Call To Die

Then [Jesus] said to them all, "If anyone wants to come with Me, he must deny himself, take up his cross daily, and follow Me. For whoever wants to save his life will lose it, but whoever loses his life because of Me will save it. (Luke 9:23-24, HCSB)

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Follower of Christ, husband of Abby, member of Kosmosdale Baptist Church, and tutor/staff member at Sayers Classical Academy.

Saturday, July 02, 2011

Notes from Chapter 5 of Machen's "Christianity & Liberalism"


Tim Challies is currently leading an on-line reading group, which is discussing J. Gresham Machen's Christianity & Liberalism. Below are some notes that I've taken from the fifth chapter.

Christ

I. Points of difference between Christianity and liberalism:
A. Three points of difference previously examined:
1. "the view of God"
2. "the view of man"
3. "their estimate of the Book in which the [Christian] message is contained"
B. The point of difference examined in this chapter: "the Person upon whom the [Christian] message is based."

II. Paul's attitude toward Jesus:
A. Primary consideration of Paul (rather than the gospels) defended as due to scholarly consensus (both Christian and non-Christian) that "the chief of the extant epistles attributed to Paul were really written by a man of the first Christian generation," etc.
B. "Paul stood in a truly religious relation to Jesus:"
1. Though Jesus as an example was important to Paul, "the primary thing for Paul" was "the redeeming work of Jesus."
2. Jesus was, for Paul, not "merely an example for faith; He was primarily the object of faith."
C. "Paul was not the first to stand in this religious relation to Jesus:" it is evident that Paul conceived his faith in Jesus to be entirely consistent with the faith of earlier believers.
D. Within primitive Christianity there appears to have been controversy over the relationship of the Mosaic law to the Church, but there appears to be no such controversy in regards to faith in Jesus.

III. Jesus' teaching about Himself:
A. Jesus clearly presented Himself "as the object of faith."
B. Jesus in no way minimized the guilt of sin, but presented Himself as the hope of salvation from sin.

IV. The teaching of liberal theology re: Jesus:
A. "Jesus for [the liberal theologian] is an example for faith, not the object of faith."
B. "According to modern liberalism... Jesus was the founder of Christianity because He was the first Christian, and Christianity consists in maintenance of the religious life which Jesus instituted."

V. Can we follow the example of Jesus in every respect? No, because:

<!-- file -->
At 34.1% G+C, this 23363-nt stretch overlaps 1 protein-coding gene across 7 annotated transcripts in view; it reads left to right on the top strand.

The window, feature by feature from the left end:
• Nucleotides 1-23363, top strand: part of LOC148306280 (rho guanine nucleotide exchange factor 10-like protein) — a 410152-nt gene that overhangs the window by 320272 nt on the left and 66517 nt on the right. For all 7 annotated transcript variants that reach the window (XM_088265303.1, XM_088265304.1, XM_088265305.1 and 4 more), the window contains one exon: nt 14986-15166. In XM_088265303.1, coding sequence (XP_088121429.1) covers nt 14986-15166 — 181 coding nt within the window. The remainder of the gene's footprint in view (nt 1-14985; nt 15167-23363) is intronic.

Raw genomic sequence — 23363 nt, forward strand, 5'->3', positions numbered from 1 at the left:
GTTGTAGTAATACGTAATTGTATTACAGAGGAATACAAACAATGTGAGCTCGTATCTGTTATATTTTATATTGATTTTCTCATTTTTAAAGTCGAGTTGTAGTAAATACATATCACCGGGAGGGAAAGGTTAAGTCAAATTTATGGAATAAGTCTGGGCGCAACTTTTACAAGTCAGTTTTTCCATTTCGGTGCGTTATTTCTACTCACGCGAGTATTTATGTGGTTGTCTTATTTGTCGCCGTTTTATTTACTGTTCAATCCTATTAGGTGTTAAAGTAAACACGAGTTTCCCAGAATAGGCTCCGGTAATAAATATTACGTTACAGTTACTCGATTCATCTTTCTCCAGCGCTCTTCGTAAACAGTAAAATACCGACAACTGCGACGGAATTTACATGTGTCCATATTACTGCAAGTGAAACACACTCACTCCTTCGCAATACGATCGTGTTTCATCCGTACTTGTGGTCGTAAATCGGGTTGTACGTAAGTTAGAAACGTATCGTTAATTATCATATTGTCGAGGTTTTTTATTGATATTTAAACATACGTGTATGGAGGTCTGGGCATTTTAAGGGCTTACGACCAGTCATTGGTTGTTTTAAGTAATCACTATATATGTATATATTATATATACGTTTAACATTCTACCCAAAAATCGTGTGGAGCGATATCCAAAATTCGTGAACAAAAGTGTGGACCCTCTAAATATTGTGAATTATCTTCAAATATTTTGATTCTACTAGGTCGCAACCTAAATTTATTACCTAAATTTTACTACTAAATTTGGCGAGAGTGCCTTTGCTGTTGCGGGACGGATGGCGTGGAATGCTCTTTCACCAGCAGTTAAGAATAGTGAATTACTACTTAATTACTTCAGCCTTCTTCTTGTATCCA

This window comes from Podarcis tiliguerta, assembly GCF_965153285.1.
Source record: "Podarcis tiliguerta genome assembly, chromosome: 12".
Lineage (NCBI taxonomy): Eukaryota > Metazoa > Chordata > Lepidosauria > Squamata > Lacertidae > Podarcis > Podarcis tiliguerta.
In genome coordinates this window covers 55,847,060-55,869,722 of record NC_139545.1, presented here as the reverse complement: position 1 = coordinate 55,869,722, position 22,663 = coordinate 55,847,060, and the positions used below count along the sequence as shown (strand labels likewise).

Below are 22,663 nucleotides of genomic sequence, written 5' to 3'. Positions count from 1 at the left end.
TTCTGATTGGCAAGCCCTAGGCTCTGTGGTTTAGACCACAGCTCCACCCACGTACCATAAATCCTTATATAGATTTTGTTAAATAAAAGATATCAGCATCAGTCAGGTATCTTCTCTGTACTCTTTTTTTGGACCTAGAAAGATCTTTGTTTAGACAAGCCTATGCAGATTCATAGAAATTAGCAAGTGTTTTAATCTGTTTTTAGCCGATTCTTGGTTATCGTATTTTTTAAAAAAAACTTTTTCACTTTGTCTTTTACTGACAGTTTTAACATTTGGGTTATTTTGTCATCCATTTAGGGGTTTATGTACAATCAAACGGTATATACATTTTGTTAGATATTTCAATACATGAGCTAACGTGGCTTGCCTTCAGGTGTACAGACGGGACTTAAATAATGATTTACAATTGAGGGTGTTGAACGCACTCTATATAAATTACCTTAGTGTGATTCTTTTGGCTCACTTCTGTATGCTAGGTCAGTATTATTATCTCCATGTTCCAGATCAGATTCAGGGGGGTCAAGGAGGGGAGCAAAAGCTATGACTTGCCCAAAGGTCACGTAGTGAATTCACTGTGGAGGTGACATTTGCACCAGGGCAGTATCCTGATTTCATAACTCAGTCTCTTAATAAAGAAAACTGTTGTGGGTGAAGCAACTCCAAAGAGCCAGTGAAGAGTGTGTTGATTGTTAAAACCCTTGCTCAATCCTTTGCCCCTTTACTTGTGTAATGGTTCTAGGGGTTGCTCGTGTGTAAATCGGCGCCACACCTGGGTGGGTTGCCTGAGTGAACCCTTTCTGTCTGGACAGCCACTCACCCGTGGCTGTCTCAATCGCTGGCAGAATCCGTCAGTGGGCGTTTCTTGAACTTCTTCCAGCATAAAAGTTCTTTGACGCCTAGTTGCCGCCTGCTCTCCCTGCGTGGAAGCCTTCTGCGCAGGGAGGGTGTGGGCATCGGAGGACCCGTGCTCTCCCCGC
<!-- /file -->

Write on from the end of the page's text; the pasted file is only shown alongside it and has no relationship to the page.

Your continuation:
A. Jesus had a unique Messianic consciousness, which included the teaching that He was rightly "the judge of all the earth."
B. Jesus was sinless; He never had to deal with His own sin, He constantly dealt with the problem of sin, assuming that others were sinful.

VI. In what sense "did the early Christians call themselves disciples of Jesus"?
A. Jesus was their means of salvation from sin: "Christ died for our sins."
B. Jesus was the object of their faith.

VII. Objections:
A. Q: If Jesus was not "the first Christian" and not our example in this sense, then doesn't this undermine the humanity of Jesus? A: Jesus was truly, fully human, yet without sin; He had a religion, yet "[t]he religion of Jesus was a religion of untroubled sonship," in some ways indicative of how our religious experience will be in heaven.
B. Q: Don't the above objections to liberal theology undermine the truth that Jesus is our brother and example? A: No, because:
1. Relationships may be complementary; dissimilarity in some respects may actually strengthen a relationship [Machen gives the example of a father and a son];
2. Jesus is indeed our example in:
a. Ethics, through His compassionate actions toward others;
b. Worship, through constant consciousness of God's presence.

VIII. "[L]iberalism regards Jesus as the fairest flower of humanity; Christianity regard Him as a supernatural Person."
A. The apostle Paul clearly "separated Jesus from the rest of humanity and placed Him on the side of God.:
1. Galatians 1:1 as one example.
2. The true humanity of Jesus is spoken of as "something strange, something wonderful" in light of His divinity.
3. The question of Romans 9:5.
4. The use of the title "Lord" as used in the LXX to translate the name of God from the Hebrew.
5. Paul speaks of Jesus as the object of faith.
6. In this regard, Paul was is presented as in agreement with the original apostles (and even the Judaizers!).
B. "The Gospels agree with Paul in presenting Jesus as a supernatural Person."
1. [Machen engages in a discussion of the definition of "supernatural," a distinction of the Christian view of the supernatural from deism and pantheism, the necessity of the supernatural in overcoming the problem of sin, and the fact that miracles belong "to the very warp and woof" of the New Testament account of Jesus.]
2. "The modern liberals... say that Jesus is God not because they think high of Jesus, but because they think deperately low of God."

IX. What do Christians mean when we say "Jesus is God"?
A. NOT Arianism: Jesus is no "super-angelic Being, like God but not God."
B. Jesus is "the object of faith:" "the Christian man reposes confidence in Jesus in a way that would be out of place in the case of any other than God."

X. "[T]he New Testament everywhere presents One who was both God and man."

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